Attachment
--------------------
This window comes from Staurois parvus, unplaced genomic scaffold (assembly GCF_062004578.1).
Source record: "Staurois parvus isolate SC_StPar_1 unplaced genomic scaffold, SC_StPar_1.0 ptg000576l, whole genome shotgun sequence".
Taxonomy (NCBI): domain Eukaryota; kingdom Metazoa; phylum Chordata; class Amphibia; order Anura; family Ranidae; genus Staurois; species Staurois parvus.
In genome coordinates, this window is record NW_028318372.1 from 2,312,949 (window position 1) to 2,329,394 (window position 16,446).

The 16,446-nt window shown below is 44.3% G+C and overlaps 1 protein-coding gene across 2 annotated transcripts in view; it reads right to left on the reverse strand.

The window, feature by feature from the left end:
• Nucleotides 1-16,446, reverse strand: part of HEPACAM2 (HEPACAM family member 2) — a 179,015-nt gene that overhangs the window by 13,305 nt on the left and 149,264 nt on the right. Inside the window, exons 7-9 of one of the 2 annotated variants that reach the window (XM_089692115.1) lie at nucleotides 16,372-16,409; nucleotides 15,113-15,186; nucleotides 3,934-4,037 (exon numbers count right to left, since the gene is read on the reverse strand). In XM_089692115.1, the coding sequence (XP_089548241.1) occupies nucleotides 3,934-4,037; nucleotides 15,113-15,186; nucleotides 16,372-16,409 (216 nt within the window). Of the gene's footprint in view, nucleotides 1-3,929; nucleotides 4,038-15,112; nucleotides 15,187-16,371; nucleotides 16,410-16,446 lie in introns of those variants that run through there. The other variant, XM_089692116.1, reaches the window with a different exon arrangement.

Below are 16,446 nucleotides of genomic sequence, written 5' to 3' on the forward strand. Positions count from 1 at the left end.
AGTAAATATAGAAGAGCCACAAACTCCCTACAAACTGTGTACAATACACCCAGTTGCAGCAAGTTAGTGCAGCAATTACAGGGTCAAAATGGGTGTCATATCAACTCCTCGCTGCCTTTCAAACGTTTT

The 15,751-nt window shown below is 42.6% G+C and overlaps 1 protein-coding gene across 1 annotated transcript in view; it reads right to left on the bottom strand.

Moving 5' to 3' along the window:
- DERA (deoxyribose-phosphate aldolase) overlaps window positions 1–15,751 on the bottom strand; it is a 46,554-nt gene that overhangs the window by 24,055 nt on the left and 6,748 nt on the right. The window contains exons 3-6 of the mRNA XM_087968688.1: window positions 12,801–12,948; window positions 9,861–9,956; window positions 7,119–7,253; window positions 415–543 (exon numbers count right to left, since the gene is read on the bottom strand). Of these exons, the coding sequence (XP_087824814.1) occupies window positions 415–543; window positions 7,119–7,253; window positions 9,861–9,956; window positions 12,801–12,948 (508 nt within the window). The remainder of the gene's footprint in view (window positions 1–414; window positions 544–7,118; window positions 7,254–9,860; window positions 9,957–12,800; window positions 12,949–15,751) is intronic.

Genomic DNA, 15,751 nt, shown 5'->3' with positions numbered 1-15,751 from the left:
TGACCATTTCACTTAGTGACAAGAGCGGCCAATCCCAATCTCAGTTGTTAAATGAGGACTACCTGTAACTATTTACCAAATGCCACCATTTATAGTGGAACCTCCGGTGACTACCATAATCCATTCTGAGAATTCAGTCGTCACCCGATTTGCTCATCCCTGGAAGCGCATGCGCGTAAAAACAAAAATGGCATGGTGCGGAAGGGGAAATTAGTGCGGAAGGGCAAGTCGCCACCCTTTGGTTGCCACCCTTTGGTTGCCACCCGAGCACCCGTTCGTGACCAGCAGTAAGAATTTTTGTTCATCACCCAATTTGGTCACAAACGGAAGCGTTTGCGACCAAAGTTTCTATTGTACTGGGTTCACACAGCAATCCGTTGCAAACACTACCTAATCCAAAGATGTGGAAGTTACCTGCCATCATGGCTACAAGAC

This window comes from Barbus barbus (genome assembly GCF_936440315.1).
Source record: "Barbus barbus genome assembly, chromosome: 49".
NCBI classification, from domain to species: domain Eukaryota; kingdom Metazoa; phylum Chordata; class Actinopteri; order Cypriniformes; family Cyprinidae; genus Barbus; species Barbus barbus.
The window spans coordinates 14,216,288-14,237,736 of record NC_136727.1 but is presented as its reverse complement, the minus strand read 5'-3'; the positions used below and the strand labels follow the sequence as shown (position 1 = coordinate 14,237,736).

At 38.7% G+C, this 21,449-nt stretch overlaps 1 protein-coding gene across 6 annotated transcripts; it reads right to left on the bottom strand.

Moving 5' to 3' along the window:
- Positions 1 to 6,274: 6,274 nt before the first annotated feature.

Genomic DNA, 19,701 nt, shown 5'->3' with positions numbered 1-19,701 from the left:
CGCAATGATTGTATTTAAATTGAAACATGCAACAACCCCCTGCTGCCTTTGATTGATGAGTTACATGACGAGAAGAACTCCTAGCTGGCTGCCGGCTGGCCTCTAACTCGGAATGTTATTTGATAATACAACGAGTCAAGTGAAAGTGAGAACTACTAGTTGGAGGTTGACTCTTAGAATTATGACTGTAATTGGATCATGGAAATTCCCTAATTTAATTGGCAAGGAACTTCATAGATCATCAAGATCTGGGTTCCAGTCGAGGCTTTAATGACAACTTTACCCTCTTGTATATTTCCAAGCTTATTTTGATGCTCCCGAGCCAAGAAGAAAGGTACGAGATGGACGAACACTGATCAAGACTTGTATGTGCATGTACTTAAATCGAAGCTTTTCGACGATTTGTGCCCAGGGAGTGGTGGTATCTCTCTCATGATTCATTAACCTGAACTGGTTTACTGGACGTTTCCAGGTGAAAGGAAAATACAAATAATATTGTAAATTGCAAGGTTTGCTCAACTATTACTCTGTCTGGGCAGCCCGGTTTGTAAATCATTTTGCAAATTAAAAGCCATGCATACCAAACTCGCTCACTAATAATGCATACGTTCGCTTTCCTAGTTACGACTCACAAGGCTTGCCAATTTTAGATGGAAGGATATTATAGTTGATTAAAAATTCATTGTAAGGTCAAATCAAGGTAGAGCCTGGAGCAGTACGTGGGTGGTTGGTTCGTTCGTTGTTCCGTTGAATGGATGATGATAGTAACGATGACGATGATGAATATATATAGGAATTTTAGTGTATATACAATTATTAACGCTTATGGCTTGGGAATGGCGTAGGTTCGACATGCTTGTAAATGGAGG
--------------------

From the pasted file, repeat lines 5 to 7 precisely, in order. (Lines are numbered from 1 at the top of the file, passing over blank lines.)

The 16,446-nt window shown below is 44.3% G+C and overlaps 1 protein-coding gene across 2 annotated transcripts in view; it reads right to left on the reverse strand.

The window, feature by feature from the left end:
• Nucleotides 1-16,446, reverse strand: part of HEPACAM2 (HEPACAM family member 2) — a 179,015-nt gene that overhangs the window by 13,305 nt on the left and 149,264 nt on the right. Inside the window, exons 7-9 of one of the 2 annotated variants that reach the window (XM_089692115.1) lie at nucleotides 16,372-16,409; nucleotides 15,113-15,186; nucleotides 3,934-4,037 (exon numbers count right to left, since the gene is read on the reverse strand). In XM_089692115.1, the coding sequence (XP_089548241.1) occupies nucleotides 3,934-4,037; nucleotides 15,113-15,186; nucleotides 16,372-16,409 (216 nt within the window). Of the gene's footprint in view, nucleotides 1-3,929; nucleotides 4,038-15,112; nucleotides 15,187-16,371; nucleotides 16,410-16,446 lie in introns of those variants that run through there. The other variant, XM_089692116.1, reaches the window with a different exon arrangement.